We've opined before that retrogaming isn't what it used to be. In this day and age, lots of older games just can't hold a candle to their modern peers.

That's especially true of some of the older entries in the Dragon Quest series. They had repetitive combat, tedious exploration, and characterless plots.

Some of this is still true of the middle games in the series. As stereotypical JRPG games, fighting monsters consists of clicking "attack", then waiting for all the other participants to act.

Occasionally you get to cast a spell for variety. It's fun for about five minutes, then it gets tiresome.

This applies to Dragon Quest VI, and it also applies to its predecessor, Dragon Quest V. Yet we gave that a gold award. Why? Because it was full of life and character, and boasted a bittersweet plot of emotional ups and downs.

Dragon Quest

Dragon Quest VI manages to do much of the same, only just not quite so well. For all the stylized pixel-art cuteness it evokes a real sense of place.

Sure, there's plenty of boilerplate fantasy. Yet little trimmings make all the difference. Wood-woven crowns for a village festival. A king so dedicated he never sleeps. Small touches that bring a world to life.

Two worlds, in fact, since the action flips neatly from a "real" world to a dream version. Meaning the already vast world map has twice the terrain to explore. Flipping between the two to find all the people and items you need is a key part of the quest.

A lot of this involves gradually meeting and accumulating party members. This is much better design than the older games where you just rolled and named your companions, who became little more than walking bags of stats.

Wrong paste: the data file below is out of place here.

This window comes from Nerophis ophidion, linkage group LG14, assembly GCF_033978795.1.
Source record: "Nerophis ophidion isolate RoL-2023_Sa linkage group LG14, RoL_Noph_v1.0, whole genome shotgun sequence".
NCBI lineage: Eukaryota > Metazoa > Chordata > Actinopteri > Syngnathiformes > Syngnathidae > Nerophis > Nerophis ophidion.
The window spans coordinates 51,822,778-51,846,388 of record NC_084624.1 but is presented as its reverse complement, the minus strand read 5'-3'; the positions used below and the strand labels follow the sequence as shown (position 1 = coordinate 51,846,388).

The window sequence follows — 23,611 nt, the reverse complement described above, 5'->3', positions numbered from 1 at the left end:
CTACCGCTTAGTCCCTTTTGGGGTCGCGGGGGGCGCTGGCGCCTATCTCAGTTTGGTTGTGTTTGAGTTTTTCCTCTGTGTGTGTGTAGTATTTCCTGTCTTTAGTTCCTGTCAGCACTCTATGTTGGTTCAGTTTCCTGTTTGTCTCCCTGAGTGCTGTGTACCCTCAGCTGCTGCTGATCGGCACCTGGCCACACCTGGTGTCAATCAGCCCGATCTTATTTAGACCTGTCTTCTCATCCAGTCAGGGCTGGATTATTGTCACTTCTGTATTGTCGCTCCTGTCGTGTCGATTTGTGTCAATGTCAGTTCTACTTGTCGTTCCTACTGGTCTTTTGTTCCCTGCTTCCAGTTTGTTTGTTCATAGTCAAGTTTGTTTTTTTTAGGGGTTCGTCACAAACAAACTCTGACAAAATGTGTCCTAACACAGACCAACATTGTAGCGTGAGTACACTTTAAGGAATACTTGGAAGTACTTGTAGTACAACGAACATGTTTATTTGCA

Your colleagues here are full of quirks and character, and you'll come to know and love them before they've even joined your party.

Dragging Quest

Sadly, most of the other people you'll encounter aren't worth the effort. All the writing went in to the plot and the pivotal NPC's. The generic villagers and merchants that populate the rest of the world are stuck with godawful comic dialogue.

At least it makes you feel a bit better when you rifle through their drawers for gold and medicinal herbs.

If you want to see all that land, and meet all those people, you'll need to do a lot of grinding. That's another unwelcome holdover from the olden days.

Wandering the wilderness in circles seeking out encounters for experience isn't an engaging experience. Especially when combat itself is so often dull.

Just to keep you on your toes, the game sometimes throws blocking boss monsters at you. Often these feel several levels above you when you first meet them.

But they'll need defeating if you want to progress. So it's back to walking round in circles looking for fights again.

Drugging Quest

Actual levelling up gets more interesting part way through the game when you're introduced to the concept of starter classes.

These offer specific spells and skills and you can eventually combine them into hybrid master classes. That offers an awful lot of customisation to stat fiends.

There are plenty of items to buy and find to kit your characters out with too. And while the menus and interface are still stuck as mid-nineties anachronisms, there are a few concessions to usability.

A new "bag" button stops your inventory from overflowing. You can save whenever you like, although there's only one slot for doing so.

You can also find a couple of fun mini-games in the world. As if the colossal play time you'll rack up as you range across two vast continents isn't enough.

Dragon Quest VI is full of flaws. But it's also full of charm and appeal. Fans of old-school JRPG's will already have snapped this up.

For the rest of us who might have a passing interest, the charm and appeal are just enough to push you through the grueling grind.